PESO - Ghosts in the Room

Eactivist at aol.com Eactivist at aol.com
Fri Oct 9 14:27:01 EDT 2009


In a message dated 10/9/2009 10:50:38 A.M.  Pacific Daylight Time, 
bruce.walker at gmail.com writes:
I'm not a LR user, but  I use Adobe Camera Raw and all of its features 
are mirrored and expanded on  in LR. So ...

Look for the Detail tab. You need to scroll down the  Processing settings 
panel to locate it.  You will see two sub-sections:  Sharpening and Noise 
Reduction.

First critical step: set your view  magnification to 100% (or higher; 
100% is best). The NR settings will have  no visible effect unless mag is 
100%.

For the kind of noise you get  from Pentax bodies I find that the Color 
control is pretty much useless  above its default setting (25).  So slide 
the Luminance slider upwards  to suit. Typical values:

20-30 for ISO 200-400
40-50 for  ISO 800-1600

Don't overdo it! At 100% you are seriously pixel-peeping so  *all* noise 
looks worse than it will actually appear in a small JPEG or on  paper 
when printed. You should just reduce the noise enough to reduce the  
clearly visible colour speckles.  You may need to experiment once by  
saving images at different NR settings to see how they look at normal  
viewing size.

NR will tend to dull your image so you'd normally move  up to the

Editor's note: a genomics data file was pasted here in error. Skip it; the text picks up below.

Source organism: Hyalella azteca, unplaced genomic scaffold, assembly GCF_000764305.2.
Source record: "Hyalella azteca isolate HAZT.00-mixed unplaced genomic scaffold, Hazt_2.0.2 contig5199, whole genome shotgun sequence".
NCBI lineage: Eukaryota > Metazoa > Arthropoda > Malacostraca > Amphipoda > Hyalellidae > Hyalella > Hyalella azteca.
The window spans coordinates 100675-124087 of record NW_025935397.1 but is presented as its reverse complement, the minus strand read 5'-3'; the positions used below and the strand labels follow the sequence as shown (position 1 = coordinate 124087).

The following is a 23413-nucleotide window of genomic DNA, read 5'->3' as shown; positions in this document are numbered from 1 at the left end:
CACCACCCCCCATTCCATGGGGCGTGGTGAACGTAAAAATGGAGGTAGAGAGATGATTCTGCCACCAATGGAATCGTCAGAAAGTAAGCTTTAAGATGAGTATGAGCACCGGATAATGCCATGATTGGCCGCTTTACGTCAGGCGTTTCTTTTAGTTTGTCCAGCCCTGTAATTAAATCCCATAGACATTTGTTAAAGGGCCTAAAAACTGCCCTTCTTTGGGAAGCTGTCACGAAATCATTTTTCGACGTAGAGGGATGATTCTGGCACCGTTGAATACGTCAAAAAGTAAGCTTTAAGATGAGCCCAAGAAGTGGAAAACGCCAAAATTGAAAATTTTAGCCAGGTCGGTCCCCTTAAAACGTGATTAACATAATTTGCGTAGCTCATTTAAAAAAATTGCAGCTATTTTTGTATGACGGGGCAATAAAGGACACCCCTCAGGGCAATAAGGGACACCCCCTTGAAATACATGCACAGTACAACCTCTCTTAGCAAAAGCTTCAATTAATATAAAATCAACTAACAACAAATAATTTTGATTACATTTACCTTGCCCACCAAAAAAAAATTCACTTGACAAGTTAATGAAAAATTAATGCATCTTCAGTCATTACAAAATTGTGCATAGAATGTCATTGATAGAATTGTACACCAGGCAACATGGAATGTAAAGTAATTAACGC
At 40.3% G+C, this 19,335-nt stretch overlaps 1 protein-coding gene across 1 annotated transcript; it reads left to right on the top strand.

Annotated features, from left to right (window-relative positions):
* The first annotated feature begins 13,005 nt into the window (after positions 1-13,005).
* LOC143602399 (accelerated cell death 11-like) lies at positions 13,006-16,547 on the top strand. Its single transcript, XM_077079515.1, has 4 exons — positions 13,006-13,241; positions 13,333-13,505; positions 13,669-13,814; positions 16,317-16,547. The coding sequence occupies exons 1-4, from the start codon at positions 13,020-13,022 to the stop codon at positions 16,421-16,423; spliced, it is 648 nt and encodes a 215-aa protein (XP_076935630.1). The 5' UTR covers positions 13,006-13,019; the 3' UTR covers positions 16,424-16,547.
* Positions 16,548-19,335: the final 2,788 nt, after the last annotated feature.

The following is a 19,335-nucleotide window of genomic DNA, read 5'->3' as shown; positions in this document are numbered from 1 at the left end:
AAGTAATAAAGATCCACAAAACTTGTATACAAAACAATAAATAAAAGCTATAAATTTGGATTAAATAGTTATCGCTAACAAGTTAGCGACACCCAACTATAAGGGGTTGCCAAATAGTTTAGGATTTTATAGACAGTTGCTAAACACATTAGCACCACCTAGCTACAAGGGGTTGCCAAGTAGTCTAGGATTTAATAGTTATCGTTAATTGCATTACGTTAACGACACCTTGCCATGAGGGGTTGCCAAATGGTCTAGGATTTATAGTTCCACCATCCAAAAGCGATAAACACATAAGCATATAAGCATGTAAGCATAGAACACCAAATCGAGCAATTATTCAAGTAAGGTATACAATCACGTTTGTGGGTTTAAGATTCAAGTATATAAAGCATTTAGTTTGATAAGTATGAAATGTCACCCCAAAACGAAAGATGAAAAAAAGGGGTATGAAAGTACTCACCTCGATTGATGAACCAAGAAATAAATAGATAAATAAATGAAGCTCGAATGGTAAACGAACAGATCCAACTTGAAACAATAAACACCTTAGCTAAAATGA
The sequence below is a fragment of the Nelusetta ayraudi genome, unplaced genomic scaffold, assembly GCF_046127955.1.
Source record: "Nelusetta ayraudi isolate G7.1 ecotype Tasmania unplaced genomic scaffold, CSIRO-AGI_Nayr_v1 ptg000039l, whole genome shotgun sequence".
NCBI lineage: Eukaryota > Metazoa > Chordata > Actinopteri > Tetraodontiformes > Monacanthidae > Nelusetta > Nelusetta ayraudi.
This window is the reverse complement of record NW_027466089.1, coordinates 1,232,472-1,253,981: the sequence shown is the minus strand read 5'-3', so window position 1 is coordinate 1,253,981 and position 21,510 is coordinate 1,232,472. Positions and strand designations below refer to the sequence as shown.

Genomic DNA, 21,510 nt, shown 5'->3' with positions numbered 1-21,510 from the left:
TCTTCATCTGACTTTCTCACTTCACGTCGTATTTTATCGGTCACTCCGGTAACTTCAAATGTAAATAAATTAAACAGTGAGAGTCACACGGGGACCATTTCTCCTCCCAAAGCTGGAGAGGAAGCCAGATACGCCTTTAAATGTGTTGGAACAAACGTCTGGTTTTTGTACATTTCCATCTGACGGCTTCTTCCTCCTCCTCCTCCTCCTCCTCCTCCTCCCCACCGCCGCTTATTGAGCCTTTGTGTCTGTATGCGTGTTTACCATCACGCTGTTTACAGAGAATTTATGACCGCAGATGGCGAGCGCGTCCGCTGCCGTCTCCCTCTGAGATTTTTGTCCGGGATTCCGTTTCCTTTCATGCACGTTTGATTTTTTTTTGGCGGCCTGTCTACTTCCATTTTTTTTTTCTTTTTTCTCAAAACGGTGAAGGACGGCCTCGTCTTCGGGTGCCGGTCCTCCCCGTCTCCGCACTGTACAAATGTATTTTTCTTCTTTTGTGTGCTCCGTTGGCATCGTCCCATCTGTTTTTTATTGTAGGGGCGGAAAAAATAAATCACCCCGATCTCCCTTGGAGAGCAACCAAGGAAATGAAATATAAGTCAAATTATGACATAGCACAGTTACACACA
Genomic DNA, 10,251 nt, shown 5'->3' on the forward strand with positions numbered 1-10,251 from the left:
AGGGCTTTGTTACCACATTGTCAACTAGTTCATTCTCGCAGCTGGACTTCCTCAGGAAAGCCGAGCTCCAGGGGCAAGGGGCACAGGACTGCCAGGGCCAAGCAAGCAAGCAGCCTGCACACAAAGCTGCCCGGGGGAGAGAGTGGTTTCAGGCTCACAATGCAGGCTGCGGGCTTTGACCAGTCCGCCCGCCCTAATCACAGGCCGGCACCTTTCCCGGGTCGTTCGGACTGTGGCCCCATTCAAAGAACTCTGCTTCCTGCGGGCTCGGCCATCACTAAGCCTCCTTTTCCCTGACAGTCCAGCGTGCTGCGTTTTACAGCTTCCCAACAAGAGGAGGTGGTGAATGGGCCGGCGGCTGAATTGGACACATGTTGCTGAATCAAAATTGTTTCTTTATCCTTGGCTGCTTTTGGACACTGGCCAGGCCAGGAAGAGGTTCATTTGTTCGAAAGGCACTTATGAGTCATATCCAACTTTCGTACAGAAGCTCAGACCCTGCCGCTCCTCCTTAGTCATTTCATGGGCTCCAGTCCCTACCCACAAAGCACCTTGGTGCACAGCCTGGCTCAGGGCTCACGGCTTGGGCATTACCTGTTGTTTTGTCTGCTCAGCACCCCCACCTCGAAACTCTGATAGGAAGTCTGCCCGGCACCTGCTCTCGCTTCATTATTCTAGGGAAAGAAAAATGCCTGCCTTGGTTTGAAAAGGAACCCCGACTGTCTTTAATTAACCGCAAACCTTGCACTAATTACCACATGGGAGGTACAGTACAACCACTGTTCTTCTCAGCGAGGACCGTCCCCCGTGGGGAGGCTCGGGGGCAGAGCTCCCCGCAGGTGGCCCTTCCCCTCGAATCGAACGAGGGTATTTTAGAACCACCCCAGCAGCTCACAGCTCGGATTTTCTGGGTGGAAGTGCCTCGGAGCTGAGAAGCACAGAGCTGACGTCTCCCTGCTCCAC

Sharpening panel after setting NR to recover some sharpness. If  you just 
pull the Amount slider up around 70-100 you'll likely be OK, but I  
usually also set the Masking level to avoid sharpening the left-over  
noise in larger flat-colour areas (which makes it worse and more obvious  
again).  Hint: hold down the Option key (Mac) or Alt (PC) while moving  
the Masking slider and you'll see the masked area dynamically. White  
areas will have sharpening applied.

This will all be much more  effective in LR 2.x. If you have LR 1, it 
works but isn't as  powerful.

Enjoy!

-bmw

===========

Wow!  Thanks.

Marnie aka Doe  :-)

---------------------------------------------
We can't solve  problems by using the same kind of thinking we used when we 
created them. Albert  Einstein  





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